As for travel, in spite of fewer US visitors, tourism has increased. The blockade is then a futile gesture, argues Sentí Darias, who himself has relatives living in the United States, with those hurt most being Cuban-Americans who are now restricted by the United States in visiting their relatives on the island to one trip every three years. In spite of the risk of fines up to $65,000, reports the Los Angeles Times, "many" Americans fly to Havana through the back door, from Canada, Jamaica, the Bahamas or Mexico. At least 500 Americans were fined last year for traveling to Cuba, according to the Times.

"We only pretend to have the same right to live as equals," said Sentí Darias. "We are fighting with all our hearts for the future of our kids. That's the scene of the Cuban revolution."

Legacies of the Special Period

I had read an article in the July, 2006 edition of The New Yorker by Jon Lee Anderson, who wrote Che Guevara: A Revolutionary Life. In it, he noted that "most [Cubans] do not earn enough money to eat well, much less live comfortably." Most, said Anderson, have some form of contact with the black market.

The Ambassador didn't directly address such an assertion but he did say his government tries "to keep a minimum for every single Cuban, no matter who you are, how much you earn and which possibility each has."

Prof Isaac Saney with Antonio Pubillones, former political counsellor of the Cuban Embassy, in November, 2005
I visited with Isaac Saney who teaches in the College of Continuing Education at Dalhousie University and International Development Studies at St. Mary's University, authored the book Cuba: A Revolution in Motion (Fernwood), and had just returned from a two-week public lecture tour of the United States on the subject. He says that Cuba has to be placed in a third world context when considering its economic standing.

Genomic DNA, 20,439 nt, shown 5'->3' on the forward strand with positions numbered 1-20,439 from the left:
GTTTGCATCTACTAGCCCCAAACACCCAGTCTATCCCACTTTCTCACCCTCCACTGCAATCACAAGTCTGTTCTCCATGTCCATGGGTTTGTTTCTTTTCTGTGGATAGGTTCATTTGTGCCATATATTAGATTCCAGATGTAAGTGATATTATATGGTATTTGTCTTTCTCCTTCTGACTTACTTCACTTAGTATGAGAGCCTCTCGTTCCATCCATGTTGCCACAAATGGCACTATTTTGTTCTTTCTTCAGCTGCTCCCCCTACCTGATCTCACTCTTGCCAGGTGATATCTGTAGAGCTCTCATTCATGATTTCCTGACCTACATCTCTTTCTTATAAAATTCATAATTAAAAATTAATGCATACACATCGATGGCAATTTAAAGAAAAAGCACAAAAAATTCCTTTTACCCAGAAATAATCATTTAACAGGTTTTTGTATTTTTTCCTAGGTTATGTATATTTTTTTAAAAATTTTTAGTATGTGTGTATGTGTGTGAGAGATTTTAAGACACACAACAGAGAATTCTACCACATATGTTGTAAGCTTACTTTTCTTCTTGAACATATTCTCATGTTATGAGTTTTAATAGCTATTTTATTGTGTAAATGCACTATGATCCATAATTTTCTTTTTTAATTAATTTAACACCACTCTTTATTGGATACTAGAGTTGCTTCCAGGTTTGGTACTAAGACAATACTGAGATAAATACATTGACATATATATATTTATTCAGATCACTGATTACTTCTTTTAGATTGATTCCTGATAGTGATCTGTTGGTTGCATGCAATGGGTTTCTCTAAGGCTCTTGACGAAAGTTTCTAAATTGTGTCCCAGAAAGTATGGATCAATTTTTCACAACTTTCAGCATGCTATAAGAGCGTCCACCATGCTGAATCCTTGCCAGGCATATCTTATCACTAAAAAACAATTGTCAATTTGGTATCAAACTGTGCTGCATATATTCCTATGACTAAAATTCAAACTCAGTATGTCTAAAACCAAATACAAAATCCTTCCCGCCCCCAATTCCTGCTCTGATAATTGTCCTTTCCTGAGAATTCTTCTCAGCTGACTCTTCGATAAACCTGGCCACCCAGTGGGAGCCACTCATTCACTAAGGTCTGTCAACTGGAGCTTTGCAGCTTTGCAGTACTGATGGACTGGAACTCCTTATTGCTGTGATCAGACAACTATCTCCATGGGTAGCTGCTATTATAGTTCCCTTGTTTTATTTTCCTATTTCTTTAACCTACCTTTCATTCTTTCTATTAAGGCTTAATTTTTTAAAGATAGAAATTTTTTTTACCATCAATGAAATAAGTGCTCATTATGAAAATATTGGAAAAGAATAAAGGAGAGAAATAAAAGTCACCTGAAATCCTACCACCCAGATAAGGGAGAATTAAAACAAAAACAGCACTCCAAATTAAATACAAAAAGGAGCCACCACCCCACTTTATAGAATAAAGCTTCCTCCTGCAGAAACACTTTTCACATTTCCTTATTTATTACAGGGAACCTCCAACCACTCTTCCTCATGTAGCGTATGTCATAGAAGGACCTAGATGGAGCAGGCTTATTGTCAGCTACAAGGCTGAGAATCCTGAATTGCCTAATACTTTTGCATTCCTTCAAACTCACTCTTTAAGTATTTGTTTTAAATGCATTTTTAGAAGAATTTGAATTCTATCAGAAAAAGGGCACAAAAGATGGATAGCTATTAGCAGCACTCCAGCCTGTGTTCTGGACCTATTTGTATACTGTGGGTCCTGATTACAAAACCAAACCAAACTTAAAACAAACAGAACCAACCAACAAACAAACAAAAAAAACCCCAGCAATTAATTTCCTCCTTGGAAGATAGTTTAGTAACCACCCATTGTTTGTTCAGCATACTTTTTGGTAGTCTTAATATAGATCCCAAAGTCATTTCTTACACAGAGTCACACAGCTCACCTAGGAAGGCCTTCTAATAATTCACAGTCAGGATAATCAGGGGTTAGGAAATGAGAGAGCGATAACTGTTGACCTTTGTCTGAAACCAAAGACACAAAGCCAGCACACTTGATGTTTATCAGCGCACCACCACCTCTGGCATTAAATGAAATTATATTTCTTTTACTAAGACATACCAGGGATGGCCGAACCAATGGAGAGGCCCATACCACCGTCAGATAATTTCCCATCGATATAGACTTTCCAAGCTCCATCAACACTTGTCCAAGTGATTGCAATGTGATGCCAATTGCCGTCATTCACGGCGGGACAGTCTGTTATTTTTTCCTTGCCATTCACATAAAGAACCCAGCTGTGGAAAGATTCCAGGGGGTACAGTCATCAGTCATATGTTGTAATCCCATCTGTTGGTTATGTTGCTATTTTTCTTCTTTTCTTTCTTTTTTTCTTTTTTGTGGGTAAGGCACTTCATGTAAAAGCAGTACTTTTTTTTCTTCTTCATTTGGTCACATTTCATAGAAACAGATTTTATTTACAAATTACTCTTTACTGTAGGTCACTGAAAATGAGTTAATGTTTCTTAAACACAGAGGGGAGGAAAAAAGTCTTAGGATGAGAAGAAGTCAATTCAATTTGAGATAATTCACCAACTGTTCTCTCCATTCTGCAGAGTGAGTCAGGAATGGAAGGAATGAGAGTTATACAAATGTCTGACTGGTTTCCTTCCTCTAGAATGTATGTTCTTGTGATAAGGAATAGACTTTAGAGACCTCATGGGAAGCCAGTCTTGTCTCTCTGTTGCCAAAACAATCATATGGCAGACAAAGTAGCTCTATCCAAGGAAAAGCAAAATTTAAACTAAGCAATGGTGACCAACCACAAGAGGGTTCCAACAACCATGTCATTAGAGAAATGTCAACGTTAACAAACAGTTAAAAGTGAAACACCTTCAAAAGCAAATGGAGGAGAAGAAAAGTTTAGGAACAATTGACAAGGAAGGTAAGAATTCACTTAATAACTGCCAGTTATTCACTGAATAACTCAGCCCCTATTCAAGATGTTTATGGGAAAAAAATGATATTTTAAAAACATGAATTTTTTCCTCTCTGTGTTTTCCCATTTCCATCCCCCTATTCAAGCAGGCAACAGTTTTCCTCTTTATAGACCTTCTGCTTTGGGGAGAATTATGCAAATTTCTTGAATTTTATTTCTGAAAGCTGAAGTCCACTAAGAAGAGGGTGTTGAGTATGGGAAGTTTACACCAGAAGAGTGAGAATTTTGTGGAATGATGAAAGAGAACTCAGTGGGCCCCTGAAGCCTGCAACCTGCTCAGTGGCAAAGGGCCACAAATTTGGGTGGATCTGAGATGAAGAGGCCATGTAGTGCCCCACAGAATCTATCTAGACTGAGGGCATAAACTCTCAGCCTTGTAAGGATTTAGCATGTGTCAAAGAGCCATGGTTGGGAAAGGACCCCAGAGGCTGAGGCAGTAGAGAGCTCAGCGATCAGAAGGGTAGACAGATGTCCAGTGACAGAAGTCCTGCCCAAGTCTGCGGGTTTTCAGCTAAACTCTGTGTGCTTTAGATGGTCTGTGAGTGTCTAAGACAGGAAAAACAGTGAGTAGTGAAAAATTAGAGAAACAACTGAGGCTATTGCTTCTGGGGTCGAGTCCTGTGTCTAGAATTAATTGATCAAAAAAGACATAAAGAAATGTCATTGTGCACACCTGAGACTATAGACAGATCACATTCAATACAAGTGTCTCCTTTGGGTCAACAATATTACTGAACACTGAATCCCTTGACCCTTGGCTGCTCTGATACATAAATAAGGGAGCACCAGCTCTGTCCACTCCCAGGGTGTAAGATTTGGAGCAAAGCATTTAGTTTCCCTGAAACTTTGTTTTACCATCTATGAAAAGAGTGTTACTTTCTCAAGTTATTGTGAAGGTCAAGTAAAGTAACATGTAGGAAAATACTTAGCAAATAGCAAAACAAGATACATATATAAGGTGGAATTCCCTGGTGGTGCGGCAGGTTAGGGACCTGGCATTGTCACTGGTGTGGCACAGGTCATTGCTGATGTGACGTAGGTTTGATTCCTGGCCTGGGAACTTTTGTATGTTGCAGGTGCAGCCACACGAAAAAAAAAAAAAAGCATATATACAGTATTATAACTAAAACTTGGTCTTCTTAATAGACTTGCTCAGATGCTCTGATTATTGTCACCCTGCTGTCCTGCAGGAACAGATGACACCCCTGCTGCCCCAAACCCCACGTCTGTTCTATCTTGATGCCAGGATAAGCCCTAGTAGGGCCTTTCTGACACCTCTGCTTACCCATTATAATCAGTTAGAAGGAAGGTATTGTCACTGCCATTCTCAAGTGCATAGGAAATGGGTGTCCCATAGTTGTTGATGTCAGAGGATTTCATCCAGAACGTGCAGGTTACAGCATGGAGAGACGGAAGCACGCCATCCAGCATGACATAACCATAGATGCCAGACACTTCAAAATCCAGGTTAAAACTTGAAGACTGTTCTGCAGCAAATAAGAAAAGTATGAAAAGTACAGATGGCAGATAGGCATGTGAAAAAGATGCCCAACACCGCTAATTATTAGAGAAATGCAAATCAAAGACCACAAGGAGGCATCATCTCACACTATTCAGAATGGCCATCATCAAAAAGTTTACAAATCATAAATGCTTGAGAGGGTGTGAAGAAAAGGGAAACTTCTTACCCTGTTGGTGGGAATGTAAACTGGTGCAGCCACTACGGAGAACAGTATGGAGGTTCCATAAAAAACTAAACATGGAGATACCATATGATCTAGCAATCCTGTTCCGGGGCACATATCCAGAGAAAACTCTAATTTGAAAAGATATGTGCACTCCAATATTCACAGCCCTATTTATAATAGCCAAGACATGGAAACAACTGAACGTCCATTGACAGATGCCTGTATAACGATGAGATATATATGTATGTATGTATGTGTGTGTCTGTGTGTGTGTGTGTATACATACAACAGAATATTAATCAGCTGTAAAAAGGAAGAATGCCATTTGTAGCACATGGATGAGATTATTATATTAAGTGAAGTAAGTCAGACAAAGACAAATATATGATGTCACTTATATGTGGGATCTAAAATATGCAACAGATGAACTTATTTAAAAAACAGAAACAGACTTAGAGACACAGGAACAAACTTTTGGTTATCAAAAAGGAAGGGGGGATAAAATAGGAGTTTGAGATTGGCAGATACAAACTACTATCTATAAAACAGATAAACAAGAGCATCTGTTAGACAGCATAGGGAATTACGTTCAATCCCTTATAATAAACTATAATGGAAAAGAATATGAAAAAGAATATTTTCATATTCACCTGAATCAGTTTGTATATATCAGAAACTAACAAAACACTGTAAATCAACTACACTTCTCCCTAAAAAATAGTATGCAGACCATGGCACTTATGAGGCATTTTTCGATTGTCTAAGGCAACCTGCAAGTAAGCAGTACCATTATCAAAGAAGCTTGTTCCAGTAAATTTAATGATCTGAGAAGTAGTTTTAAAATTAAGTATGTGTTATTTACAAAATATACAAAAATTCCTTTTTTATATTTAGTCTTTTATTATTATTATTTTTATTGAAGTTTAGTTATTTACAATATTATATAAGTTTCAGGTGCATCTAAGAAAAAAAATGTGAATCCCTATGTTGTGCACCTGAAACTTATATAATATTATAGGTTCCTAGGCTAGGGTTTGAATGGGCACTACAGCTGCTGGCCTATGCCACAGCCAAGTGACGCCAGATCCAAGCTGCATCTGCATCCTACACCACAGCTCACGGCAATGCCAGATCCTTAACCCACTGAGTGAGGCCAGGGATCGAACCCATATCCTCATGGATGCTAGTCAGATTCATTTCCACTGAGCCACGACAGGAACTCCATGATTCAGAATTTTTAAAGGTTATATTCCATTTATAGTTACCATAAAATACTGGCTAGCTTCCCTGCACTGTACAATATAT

The idea that Cuba is utterly impoverished "is an idiotic conception," he says. "When you look at it in the case of the third world it's important to understand that Cuba compares extremely favourably," says Saney. "It's no coincidence that Cuba is leading the Non-Aligned Movement." Saney points out that this movement comprises almost two-thirds of the states in the United Nations and "the vast majority of humanity."

"Cuba looks very different when you're flying in from Halifax [or] Montreal than if you're flying in from Lagos, Guatemala City or Philippines."

I was also curious about the lasting effects of Cuba's so-called Special Period on its population. After the collapse of the Soviet Union in 1991, subsidies to the Cuba ended. Cuba's GDP dropped by 35 per cent, sending the country into an economic depression. There was a stark decline in the living standards of Cubans and many pundits predicted the end of the revolution.

The crisis forced the Cuban government to allow more non-socialist economic and civil policies, such as the legalization of the American dollar, limited private enterprise and opening the country to mass tourism. The moves saved Cuba.

Since then the Cuban government has successfully eliminated the US dollar from transactions on the island preferring other currencies like the Euro, British Pound and the Canadian Dollar. The economy has registered steady growth, including a 12.5 per cent improvement in gross domestic product in 2006, surpassing the island's 11.8 per cent growth in 2005.

Farmers' market in Havana (file photo)